|116 articles sorted by:|
|• research topics|
|• host plants|
|• list of natural enemies|
Thaumetopoea pityocampa (Denis & Schiffermüller, 1775) - (pine processionary moth)
The moth is an important defoliating pest of pine trees in Mediterranean countries. Defoliation significantly reduces tree growth, and severe or repeated defoliation can lead to death of the pines. In addition, the hairs of the caterpillars cause strong irritations on the skin and are a health hazard for persons visiting infested pine forests.
The short-lived adults emerge in the summer, do not feed and lay egg-masses on twigs (4-5 cm long) from which the gregarious larvae emerge, 1 month later. The larvae live in silk tents, develop through 5 instars, and descend to the ground during the winter. They pupate in the soil and undergo a diapause until the summer. This diapause may be extended for several years under unsuitable environmental conditions. Apart from these "winter populations", "summer populations" might also occur, with the larvae feeding during the summer months.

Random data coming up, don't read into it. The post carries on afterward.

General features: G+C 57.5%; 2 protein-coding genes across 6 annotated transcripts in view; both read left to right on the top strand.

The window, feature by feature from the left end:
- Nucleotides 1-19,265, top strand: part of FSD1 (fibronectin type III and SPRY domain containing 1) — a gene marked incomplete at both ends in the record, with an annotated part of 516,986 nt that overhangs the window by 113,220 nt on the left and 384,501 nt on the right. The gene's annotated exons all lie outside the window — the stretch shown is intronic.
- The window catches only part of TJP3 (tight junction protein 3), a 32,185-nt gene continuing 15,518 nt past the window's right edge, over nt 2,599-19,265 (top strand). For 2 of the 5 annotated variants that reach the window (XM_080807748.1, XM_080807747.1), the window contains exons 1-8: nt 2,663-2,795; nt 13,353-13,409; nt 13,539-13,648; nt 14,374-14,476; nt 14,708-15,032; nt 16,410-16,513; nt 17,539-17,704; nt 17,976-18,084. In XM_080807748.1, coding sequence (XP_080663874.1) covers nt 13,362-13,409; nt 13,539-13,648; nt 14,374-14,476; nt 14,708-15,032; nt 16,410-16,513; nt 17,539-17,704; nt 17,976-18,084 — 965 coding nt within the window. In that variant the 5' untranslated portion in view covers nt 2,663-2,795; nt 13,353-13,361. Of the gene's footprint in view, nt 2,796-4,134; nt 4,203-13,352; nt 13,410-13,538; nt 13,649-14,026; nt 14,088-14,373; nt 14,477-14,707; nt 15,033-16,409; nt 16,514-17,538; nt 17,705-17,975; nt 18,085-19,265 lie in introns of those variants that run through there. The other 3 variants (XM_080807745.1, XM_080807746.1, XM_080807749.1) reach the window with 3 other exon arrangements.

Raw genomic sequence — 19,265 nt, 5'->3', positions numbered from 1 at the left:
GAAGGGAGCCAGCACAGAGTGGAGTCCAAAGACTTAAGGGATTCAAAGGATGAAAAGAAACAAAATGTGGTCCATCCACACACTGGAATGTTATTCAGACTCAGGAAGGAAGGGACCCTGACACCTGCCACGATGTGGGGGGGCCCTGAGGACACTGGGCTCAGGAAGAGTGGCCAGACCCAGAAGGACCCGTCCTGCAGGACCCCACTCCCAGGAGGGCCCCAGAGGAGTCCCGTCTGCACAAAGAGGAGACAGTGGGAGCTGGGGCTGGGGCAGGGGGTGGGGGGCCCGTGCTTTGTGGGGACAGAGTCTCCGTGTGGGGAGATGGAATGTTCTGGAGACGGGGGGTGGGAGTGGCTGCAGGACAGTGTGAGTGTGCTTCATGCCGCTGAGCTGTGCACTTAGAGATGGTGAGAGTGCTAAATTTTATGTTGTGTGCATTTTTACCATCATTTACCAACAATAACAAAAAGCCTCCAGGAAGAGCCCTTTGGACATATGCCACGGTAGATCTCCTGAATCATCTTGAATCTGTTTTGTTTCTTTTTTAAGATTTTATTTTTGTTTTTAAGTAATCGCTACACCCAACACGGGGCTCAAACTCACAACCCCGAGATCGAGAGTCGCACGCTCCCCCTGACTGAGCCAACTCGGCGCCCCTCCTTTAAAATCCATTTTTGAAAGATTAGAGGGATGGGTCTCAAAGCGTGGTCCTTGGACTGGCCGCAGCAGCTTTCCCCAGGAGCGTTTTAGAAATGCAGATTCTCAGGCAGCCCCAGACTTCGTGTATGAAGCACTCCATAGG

|• English:||pine processionary moth|
|• Español:||procesionaria de los pinos|
|• Français:||processionnaire du pin|
The adults have whitish wings with 2 dark bands across the forewings. Females have a wing-span of 4-5 cm, the males are smaller. The caterpillar may reach a length of about 5 cm and have long whitish or reddish hairs.
For details see the respective page in Wikipedia.